Thromb Haemost 1998; 80(02): 298-301
DOI: 10.1055/s-0037-1615191
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Increased Fraction of Circulating Activated Platelets in Acute and Previous Cerebrovascular Ischemia

Armin J. Grau
1  From the Neurology Department, University of Heidelberg, Department of Clinical Chemistry, Städtisches Klinikum Karlsruhe, Germany
,
Andreas Ruf
1  From the Neurology Department, University of Heidelberg, Department of Clinical Chemistry, Städtisches Klinikum Karlsruhe, Germany
,
Axel Vogt
1  From the Neurology Department, University of Heidelberg, Department of Clinical Chemistry, Städtisches Klinikum Karlsruhe, Germany
,
Christoph Lichy
1  From the Neurology Department, University of Heidelberg, Department of Clinical Chemistry, Städtisches Klinikum Karlsruhe, Germany
,
Florian Buggle
1  From the Neurology Department, University of Heidelberg, Department of Clinical Chemistry, Städtisches Klinikum Karlsruhe, Germany
,
Heinrich Patscheke
1  From the Neurology Department, University of Heidelberg, Department of Clinical Chemistry, Städtisches Klinikum Karlsruhe, Germany
,
Werner Hacke
1  From the Neurology Department, University of Heidelberg, Department of Clinical Chemistry, Städtisches Klinikum Karlsruhe, Germany
› Author Affiliations
Further Information

Publication History

Received 03 July 1997

Accepted after resubmission 09 April 1998

Publication Date:
08 December 2017 (online)

Summary

Determination of circulating activated platelets may be helpful to estimate the prognosis and to stratify therapies in arterial vascular disorders including stroke. We used flow cytometry and phase contrast microscopy to study whether the fraction of platelets expressing p-selectin and CD63 and the fraction of platelets with shape change are increased in patients with acute and previous cerebrovascular ischemia.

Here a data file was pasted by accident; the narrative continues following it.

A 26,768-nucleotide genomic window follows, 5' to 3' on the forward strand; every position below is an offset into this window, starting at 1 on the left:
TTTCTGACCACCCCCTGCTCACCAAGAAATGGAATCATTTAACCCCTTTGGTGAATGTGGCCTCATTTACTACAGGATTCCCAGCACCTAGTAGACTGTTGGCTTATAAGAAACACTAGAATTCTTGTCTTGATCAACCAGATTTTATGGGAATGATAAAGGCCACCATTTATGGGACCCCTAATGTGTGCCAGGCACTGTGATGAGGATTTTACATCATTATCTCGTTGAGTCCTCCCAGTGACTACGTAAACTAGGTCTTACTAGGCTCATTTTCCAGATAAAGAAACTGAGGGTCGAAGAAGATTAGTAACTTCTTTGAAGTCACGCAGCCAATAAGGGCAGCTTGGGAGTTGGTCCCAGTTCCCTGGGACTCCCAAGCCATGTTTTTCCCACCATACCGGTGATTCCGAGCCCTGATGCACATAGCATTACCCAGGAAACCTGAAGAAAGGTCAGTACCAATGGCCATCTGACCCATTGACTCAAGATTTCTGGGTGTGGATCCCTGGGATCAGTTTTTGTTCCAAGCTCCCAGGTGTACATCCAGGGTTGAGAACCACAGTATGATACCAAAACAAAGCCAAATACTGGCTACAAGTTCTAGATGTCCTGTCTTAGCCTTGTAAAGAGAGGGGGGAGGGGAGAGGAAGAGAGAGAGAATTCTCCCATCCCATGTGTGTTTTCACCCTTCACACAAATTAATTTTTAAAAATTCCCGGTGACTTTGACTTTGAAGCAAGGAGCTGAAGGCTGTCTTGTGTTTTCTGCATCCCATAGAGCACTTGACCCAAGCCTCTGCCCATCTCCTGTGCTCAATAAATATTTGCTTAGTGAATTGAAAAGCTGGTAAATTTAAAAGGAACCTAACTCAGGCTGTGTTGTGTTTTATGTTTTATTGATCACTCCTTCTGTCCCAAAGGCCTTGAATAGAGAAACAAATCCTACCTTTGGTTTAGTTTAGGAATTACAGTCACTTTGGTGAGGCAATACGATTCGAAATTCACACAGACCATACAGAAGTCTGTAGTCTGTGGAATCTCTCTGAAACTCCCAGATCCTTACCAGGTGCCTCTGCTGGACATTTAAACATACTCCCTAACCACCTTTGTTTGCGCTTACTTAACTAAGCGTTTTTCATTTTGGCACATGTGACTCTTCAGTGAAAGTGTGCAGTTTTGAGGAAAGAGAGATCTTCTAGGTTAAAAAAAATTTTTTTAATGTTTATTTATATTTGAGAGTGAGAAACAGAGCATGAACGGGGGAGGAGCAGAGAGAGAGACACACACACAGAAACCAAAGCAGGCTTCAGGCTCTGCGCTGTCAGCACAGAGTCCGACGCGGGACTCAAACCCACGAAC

The proportion of platelets expressing activation dependent antigens was higher in patients with acute (n = 24; p-selectin: 8.23 ± 4.21%; CD63: 3.53 ± 2.53%) and with previous cerebrovascular ischemia (n = 46; 3.86 ± 1.98%; 2.80 ± 1.79%) as compared to age- and sex-matched control subjects (n = 35; 2.17 ± 0.96%; 1.79 ± 0.75%; p ≤0.005, respectively). In patients with previous ischemia, there was no difference between treatment with aspirin (n = 25) or phenprocoumon (n = 21). Hypertension, diabetes mellitus and smoking were not associated with increased antigen expression (analysis of variance). The fraction of discoid platelets and platelet counts were not significantly different between groups.

Our results indicate increased expression of platelet neoantigens in acute and to a less degree in previous cerebrovascular ischemia. Ongoing platelet activation after cerebrovascular ischemia despite therapy with aspirin or phenprocoumon indicates that new anti-platelet drugs may be of benefit for these patients. Flow cytometry appears to be a useful tool to assess platelet function in cerebrovascular ischemia.